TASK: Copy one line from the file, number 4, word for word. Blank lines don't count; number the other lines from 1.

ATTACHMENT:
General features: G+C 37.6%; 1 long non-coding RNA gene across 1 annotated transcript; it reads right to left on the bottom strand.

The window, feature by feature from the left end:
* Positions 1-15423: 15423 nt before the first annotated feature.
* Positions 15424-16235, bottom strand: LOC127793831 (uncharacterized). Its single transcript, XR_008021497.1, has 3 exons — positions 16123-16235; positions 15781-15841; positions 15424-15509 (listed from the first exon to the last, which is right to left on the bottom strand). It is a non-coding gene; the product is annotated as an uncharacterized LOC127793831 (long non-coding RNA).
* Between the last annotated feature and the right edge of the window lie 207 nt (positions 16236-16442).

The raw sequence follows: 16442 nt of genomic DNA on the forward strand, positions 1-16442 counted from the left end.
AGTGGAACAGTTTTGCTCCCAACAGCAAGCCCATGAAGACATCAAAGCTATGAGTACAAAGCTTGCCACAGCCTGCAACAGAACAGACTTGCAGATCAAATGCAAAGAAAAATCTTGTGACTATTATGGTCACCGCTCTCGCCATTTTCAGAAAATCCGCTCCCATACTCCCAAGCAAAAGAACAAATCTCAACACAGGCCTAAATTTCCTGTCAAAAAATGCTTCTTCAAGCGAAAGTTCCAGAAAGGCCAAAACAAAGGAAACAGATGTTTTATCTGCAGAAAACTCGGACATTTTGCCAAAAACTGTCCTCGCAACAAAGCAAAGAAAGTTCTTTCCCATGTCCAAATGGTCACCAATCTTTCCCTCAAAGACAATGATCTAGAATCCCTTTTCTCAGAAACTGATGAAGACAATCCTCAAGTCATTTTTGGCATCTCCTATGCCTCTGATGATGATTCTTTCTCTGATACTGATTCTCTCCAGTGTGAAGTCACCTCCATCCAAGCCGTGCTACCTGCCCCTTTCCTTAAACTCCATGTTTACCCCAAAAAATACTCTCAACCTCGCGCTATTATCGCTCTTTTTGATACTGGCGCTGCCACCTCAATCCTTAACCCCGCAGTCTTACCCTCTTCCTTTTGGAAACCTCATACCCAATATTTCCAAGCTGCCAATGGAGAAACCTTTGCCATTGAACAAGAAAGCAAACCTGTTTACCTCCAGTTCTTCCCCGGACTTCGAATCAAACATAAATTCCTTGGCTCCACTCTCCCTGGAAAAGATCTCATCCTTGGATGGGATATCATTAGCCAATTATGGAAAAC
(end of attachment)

* Positions 15424-16235, bottom strand: LOC127793831 (uncharacterized). Its single transcript, XR_008021497.1, has 3 exons — positions 16123-16235; positions 15781-15841; positions 15424-15509 (listed from the first exon to the last, which is right to left on the bottom strand). It is a non-coding gene; the product is annotated as an uncharacterized LOC127793831 (long non-coding RNA).